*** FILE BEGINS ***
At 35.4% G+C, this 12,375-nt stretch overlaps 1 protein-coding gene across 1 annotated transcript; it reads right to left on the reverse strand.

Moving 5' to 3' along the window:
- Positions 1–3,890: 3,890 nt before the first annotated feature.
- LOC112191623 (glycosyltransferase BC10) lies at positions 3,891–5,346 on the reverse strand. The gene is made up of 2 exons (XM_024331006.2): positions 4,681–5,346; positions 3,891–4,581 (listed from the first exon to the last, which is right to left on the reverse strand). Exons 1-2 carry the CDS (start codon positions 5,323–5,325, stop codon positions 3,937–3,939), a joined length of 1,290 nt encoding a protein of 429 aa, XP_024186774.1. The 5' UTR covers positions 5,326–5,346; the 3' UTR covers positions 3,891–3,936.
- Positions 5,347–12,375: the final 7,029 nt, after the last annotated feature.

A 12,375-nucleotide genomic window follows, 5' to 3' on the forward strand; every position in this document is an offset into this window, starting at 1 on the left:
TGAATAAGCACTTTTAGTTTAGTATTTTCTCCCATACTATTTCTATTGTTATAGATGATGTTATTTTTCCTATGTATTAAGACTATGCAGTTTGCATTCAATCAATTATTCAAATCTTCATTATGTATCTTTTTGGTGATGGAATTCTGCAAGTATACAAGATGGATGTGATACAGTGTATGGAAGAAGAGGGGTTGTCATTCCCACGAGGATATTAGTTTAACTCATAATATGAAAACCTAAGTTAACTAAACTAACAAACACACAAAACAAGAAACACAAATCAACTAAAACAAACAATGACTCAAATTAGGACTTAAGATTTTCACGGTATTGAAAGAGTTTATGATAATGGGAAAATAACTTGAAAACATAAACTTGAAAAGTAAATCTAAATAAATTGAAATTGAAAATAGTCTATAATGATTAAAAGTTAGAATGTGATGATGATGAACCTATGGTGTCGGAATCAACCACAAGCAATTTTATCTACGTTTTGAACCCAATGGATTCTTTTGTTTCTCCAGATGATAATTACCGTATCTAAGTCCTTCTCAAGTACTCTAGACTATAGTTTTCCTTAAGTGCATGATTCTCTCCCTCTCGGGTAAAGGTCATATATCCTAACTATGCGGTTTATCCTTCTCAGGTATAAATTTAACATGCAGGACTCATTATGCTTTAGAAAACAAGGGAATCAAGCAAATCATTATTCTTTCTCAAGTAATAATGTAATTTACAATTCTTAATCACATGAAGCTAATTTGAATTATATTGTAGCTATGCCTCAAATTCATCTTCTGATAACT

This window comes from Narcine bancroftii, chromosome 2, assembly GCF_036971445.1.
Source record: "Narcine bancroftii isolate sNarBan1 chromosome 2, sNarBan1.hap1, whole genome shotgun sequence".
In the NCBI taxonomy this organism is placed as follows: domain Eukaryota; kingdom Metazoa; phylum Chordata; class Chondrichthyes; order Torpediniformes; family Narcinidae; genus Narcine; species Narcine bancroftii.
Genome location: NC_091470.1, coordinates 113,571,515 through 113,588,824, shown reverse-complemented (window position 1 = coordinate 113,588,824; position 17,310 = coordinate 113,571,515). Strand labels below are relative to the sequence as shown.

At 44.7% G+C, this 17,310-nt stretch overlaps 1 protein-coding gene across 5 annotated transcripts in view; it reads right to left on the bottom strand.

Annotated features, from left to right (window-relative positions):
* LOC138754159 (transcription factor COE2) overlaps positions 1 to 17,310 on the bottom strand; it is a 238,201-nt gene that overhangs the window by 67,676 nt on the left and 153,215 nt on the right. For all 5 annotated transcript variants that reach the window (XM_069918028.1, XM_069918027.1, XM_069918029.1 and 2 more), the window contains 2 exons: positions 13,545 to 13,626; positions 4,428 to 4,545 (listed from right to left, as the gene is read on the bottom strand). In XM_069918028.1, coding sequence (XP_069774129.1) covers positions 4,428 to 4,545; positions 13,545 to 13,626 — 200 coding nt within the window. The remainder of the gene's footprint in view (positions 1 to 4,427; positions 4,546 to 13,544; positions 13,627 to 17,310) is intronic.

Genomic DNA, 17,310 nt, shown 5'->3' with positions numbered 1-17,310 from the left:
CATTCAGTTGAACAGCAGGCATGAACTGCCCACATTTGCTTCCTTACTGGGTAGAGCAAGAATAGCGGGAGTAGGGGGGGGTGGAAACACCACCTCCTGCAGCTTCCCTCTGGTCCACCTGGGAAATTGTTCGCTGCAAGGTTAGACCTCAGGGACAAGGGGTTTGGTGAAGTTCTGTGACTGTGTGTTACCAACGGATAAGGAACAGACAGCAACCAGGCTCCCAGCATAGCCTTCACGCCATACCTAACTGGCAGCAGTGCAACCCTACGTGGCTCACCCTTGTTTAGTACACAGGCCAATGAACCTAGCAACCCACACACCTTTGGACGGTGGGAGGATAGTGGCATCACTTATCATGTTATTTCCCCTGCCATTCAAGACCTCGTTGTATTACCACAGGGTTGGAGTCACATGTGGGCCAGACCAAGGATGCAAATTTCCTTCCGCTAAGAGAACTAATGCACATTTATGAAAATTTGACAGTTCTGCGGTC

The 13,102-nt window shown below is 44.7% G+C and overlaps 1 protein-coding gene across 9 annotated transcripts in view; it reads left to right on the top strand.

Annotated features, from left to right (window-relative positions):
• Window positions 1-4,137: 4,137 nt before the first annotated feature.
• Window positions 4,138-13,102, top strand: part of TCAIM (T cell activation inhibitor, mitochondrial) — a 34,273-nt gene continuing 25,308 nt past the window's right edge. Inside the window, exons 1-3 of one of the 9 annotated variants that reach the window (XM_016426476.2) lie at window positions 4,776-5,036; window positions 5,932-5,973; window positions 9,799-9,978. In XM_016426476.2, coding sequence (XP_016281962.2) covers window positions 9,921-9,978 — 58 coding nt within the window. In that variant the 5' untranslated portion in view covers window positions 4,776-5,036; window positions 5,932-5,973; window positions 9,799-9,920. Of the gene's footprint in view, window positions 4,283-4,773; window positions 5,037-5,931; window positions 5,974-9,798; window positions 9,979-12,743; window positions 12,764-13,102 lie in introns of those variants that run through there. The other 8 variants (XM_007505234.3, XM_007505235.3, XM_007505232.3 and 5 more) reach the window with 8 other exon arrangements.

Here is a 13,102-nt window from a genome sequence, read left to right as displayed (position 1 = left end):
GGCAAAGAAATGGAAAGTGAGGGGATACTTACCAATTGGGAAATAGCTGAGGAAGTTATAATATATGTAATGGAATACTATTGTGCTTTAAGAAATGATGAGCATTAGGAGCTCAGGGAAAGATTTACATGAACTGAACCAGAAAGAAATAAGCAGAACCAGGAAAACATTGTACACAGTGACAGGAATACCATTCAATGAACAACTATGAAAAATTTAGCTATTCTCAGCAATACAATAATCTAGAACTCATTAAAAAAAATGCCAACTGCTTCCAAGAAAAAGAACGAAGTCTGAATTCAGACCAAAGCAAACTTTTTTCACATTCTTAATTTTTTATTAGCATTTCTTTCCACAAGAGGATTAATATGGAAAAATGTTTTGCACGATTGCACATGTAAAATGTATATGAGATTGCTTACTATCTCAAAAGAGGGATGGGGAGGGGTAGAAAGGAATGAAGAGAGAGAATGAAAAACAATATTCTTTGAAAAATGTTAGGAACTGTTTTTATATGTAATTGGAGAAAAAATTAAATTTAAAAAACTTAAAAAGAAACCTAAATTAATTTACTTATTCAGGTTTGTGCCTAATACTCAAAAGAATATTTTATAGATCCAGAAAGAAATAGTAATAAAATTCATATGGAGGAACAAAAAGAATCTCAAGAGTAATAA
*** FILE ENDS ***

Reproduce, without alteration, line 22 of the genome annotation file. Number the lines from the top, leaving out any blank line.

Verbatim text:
GGCAAAGAAATGGAAAGTGAGGGGATACTTACCAATTGGGAAATAGCTGAGGAAGTTATAATATATGTAATGGAATACTATTGTGCTTTAAGAAATGATGAGCATTAGGAGCTCAGGGAAAGATTTACATGAACTGAACCAGAAAGAAATAAGCAGAACCAGGAAAACATTGTACACAGTGACAGGAATACCATTCAATGAACAACTATGAAAAATTTAGCTATTCTCAGCAATACAATAATCTAGAACTCATTAAAAAAAATGCCAACTGCTTCCAAGAAAAAGAACGAAGTCTGAATTCAGACCAAAGCAAACTTTTTTCACATTCTTAATTTTTTATTAGCATTTCTTTCCACAAGAGGATTAATATGGAAAAATGTTTTGCACGATTGCACATGTAAAATGTATATGAGATTGCTTACTATCTCAAAAGAGGGATGGGGAGGGGTAGAAAGGAATGAAGAGAGAGAATGAAAAACAATATTCTTTGAAAAATGTTAGGAACTGTTTTTATATGTAATTGGAGAAAAAATTAAATTTAAAAAACTTAAAAAGAAACCTAAATTAATTTACTTATTCAGGTTTGTGCCTAATACTCAAAAGAATATTTTATAGATCCAGAAAGAAATAGTAATAAAATTCATATGGAGGAACAAAAAGAATCTCAAGAGTAATAA